I have learned a lot about life from Paul. You don’t really know the half of it, brother, but you have changed my live in a way incomparable to anyone else. I have never had to ask you for anything and I have always, always been able to rely on you 100% whatever the situation. You’ve encouraged me, you’ve comforted me, you’ve given me advise and you have shown me things I didn’t really notice before. Like, how there is more than one kind of coffee, and how climbing is actually easier than it seems. Sure, we have different interests, and we didn’t always do everything together, but having you around when you come to work and you’re just not “feeling it”, has been a life saver. And when we both finished our first year, we had decided that one wouldn’t stay without the other. You’ve given me so much Paul, you’ve brought so many happy times and good memories into my life and I can only hope, that I have scratched the surface on giving some of that back to you. Life hasn’t been as good while I was a home because I knew when I would come back to China, you wouldn’t be there and when I go back to work and start getting busy, you won’t be there to back me up, to tell me that I am doing the right thing or shake me up when you think I am about to fuck up.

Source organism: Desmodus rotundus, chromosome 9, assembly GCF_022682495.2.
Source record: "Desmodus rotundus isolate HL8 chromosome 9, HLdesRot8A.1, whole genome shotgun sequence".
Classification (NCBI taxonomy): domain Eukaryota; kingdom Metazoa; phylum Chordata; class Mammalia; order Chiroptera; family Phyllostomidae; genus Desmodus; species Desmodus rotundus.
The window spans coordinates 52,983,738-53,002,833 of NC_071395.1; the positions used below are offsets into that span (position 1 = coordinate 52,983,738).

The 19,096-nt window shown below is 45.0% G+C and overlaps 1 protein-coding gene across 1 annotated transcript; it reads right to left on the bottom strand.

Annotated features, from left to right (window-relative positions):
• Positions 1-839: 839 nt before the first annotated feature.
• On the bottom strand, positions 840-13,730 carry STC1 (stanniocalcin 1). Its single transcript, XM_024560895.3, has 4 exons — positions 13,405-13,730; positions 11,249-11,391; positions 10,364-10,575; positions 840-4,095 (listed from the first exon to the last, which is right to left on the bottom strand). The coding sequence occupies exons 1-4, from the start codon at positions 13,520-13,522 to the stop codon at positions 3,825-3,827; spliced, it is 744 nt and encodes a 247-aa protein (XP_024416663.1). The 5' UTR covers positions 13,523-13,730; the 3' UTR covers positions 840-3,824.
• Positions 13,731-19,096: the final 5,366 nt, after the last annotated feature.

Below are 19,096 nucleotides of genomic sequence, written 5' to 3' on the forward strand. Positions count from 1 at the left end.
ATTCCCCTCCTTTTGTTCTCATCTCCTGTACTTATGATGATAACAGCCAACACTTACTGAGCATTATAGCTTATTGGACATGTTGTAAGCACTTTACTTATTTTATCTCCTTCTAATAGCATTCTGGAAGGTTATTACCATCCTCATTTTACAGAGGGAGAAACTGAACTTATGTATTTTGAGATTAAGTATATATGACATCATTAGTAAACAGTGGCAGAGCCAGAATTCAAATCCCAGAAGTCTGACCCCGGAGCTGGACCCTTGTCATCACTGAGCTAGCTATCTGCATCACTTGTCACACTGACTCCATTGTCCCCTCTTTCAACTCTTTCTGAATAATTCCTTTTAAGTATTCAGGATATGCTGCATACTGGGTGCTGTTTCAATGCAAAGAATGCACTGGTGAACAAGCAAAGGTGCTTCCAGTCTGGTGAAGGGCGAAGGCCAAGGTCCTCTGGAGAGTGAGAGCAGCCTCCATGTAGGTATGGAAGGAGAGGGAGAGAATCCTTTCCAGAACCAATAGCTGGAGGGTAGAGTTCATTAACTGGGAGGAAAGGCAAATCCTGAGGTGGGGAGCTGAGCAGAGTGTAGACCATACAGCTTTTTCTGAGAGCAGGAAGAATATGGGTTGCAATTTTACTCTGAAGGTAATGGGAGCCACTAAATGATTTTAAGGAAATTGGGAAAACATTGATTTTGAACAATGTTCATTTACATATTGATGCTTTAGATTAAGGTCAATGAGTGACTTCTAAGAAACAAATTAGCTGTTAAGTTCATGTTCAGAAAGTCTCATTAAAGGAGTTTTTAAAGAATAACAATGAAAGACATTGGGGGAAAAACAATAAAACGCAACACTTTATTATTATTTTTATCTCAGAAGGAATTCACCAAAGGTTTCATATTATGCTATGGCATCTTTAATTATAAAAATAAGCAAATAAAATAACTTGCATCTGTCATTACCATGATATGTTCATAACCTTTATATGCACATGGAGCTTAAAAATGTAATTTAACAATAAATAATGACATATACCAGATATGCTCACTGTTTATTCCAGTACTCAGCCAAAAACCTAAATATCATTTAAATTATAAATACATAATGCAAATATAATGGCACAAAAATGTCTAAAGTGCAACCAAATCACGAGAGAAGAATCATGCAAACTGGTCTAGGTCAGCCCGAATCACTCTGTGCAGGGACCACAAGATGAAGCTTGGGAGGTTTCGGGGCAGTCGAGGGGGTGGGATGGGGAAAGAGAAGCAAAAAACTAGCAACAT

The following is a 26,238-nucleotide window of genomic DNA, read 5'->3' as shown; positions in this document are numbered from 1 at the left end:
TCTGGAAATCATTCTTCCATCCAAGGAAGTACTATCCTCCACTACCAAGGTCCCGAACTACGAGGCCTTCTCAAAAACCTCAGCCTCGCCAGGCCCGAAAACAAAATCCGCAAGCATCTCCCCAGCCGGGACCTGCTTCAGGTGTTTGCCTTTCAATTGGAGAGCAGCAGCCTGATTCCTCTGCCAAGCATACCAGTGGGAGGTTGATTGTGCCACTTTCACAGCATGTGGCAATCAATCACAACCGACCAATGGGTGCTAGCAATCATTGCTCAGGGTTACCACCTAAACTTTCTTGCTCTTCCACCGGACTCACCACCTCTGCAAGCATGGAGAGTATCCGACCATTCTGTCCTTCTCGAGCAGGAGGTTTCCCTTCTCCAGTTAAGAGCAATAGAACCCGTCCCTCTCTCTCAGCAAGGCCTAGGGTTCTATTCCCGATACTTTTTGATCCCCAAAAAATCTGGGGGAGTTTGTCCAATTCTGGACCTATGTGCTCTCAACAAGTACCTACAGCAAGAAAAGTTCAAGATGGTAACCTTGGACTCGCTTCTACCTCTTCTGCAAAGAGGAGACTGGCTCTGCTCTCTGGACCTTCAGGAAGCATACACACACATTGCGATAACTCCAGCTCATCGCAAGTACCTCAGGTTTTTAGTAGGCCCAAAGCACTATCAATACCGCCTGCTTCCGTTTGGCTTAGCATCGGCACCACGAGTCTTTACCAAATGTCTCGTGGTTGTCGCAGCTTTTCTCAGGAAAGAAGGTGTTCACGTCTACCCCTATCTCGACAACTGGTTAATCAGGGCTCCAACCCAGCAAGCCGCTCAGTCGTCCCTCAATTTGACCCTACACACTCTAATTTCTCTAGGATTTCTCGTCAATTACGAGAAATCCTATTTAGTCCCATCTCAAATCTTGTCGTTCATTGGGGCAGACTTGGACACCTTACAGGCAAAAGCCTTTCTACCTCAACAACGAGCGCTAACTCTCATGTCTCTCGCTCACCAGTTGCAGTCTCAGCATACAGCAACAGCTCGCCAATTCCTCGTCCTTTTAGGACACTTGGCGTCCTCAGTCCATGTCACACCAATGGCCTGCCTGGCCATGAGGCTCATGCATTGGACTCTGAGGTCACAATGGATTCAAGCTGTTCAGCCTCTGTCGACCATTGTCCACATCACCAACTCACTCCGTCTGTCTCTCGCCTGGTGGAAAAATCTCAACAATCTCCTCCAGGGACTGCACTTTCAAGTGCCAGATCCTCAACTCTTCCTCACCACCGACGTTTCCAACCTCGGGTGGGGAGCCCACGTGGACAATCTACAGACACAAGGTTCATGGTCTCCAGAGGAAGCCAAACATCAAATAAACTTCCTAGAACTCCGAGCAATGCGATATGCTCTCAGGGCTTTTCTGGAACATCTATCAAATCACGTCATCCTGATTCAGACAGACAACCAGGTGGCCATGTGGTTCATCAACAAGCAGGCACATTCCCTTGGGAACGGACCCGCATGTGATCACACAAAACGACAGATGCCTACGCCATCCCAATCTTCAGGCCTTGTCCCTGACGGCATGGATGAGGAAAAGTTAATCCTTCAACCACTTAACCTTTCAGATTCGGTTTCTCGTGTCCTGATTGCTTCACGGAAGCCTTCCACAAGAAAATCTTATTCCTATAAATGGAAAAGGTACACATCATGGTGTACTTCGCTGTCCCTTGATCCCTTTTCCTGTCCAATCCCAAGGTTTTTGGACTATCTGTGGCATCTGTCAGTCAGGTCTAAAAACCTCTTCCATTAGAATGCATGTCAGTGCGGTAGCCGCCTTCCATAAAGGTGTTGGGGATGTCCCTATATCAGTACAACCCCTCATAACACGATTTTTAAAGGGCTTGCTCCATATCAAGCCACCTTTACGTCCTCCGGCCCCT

I miss you. I’ve almost got tears in my eyes as I am writing this, because despite everything I have, China is going to be a lesser place without you in it, and I am holding you to your promise that you’re coming back to visit soon, and I will do my best to come and see you in Ze Ztatez whenever I have a chance. You’re only leaving China a few days before I come back. I land on the 29th in the evening and you leave on the morning on the 28th. Daymn. But, friendship beats distances and time. I know that I have made a friend for life in you, whatever happens. I know I can count on you, and I want you to know, that I’ll always be here. If you ever need anything, I’ll be here. And I damn well expect to ride a nice car when I come see you, you cannot just show me a car like that and not give me a ride!

Much love, brother. You take care, keep your head high and remember, Chick’s before ho’s… before chick… fuck it. Take care of yourself when you get back, enjoy your time with your family, get that degree you want and land that job. And tell me everything!

Here is an overview of the places in China where I have lived.

Beijing

Beijing

Changsha

Changsha

Luoyang

Luoyang

Chongqing

Chongqing

Similarly, for Denmark

Vigersted

Vigersted

Copenhagen

Copenhagen

Haslev

Haslev

Ølgod

Ølgod

Aalborg

Aalborg